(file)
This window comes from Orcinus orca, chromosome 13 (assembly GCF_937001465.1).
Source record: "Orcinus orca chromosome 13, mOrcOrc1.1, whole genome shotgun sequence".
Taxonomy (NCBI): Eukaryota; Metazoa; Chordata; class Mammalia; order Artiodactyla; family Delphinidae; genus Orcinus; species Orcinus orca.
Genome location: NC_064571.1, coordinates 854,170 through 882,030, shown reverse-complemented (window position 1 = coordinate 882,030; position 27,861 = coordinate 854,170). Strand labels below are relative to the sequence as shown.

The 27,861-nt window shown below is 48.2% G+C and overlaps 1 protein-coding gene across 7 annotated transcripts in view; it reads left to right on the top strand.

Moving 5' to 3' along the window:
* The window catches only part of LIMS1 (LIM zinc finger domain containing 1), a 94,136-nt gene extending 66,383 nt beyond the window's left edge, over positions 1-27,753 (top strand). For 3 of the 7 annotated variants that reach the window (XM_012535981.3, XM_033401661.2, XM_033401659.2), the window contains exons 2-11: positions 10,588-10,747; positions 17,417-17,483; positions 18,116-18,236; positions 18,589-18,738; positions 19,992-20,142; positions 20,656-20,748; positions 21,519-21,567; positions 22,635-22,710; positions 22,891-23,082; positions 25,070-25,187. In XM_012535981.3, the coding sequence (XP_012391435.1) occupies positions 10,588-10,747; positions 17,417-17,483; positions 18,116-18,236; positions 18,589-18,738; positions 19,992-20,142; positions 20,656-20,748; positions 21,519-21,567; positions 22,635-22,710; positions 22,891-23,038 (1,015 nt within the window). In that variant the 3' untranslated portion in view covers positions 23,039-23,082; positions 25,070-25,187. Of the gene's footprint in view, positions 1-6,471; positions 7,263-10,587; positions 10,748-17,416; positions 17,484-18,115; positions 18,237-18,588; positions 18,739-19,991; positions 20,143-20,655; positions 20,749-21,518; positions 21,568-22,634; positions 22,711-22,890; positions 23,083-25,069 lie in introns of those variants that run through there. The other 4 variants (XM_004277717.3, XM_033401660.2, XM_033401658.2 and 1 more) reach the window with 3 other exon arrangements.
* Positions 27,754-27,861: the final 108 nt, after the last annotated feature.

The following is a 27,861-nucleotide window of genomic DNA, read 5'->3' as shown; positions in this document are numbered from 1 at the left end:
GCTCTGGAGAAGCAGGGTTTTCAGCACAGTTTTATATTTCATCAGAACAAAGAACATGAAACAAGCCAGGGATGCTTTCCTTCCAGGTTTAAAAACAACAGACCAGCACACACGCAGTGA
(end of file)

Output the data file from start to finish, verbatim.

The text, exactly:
This window comes from Orcinus orca, chromosome 13 (assembly GCF_937001465.1).
Source record: "Orcinus orca chromosome 13, mOrcOrc1.1, whole genome shotgun sequence".
Taxonomy (NCBI): Eukaryota; Metazoa; Chordata; class Mammalia; order Artiodactyla; family Delphinidae; genus Orcinus; species Orcinus orca.
Genome location: NC_064571.1, coordinates 854,170 through 882,030, shown reverse-complemented (window position 1 = coordinate 882,030; position 27,861 = coordinate 854,170). Strand labels below are relative to the sequence as shown.

The 27,861-nt window shown below is 48.2% G+C and overlaps 1 protein-coding gene across 7 annotated transcripts in view; it reads left to right on the top strand.

Moving 5' to 3' along the window:
* The window catches only part of LIMS1 (LIM zinc finger domain containing 1), a 94,136-nt gene extending 66,383 nt beyond the window's left edge, over positions 1-27,753 (top strand). For 3 of the 7 annotated variants that reach the window (XM_012535981.3, XM_033401661.2, XM_033401659.2), the window contains exons 2-11: positions 10,588-10,747; positions 17,417-17,483; positions 18,116-18,236; positions 18,589-18,738; positions 19,992-20,142; positions 20,656-20,748; positions 21,519-21,567; positions 22,635-22,710; positions 22,891-23,082; positions 25,070-25,187. In XM_012535981.3, the coding sequence (XP_012391435.1) occupies positions 10,588-10,747; positions 17,417-17,483; positions 18,116-18,236; positions 18,589-18,738; positions 19,992-20,142; positions 20,656-20,748; positions 21,519-21,567; positions 22,635-22,710; positions 22,891-23,038 (1,015 nt within the window). In that variant the 3' untranslated portion in view covers positions 23,039-23,082; positions 25,070-25,187. Of the gene's footprint in view, positions 1-6,471; positions 7,263-10,587; positions 10,748-17,416; positions 17,484-18,115; positions 18,237-18,588; positions 18,739-19,991; positions 20,143-20,655; positions 20,749-21,518; positions 21,568-22,634; positions 22,711-22,890; positions 23,083-25,069 lie in introns of those variants that run through there. The other 4 variants (XM_004277717.3, XM_033401660.2, XM_033401658.2 and 1 more) reach the window with 3 other exon arrangements.
* Positions 27,754-27,861: the final 108 nt, after the last annotated feature.

The following is a 27,861-nucleotide window of genomic DNA, read 5'->3' as shown; positions in this document are numbered from 1 at the left end:
GCTCTGGAGAAGCAGGGTTTTCAGCACAGTTTTATATTTCATCAGAACAAAGAACATGAAACAAGCCAGGGATGCTTTCCTTCCAGGTTTAAAAACAACAGACCAGCACACACGCAGTGA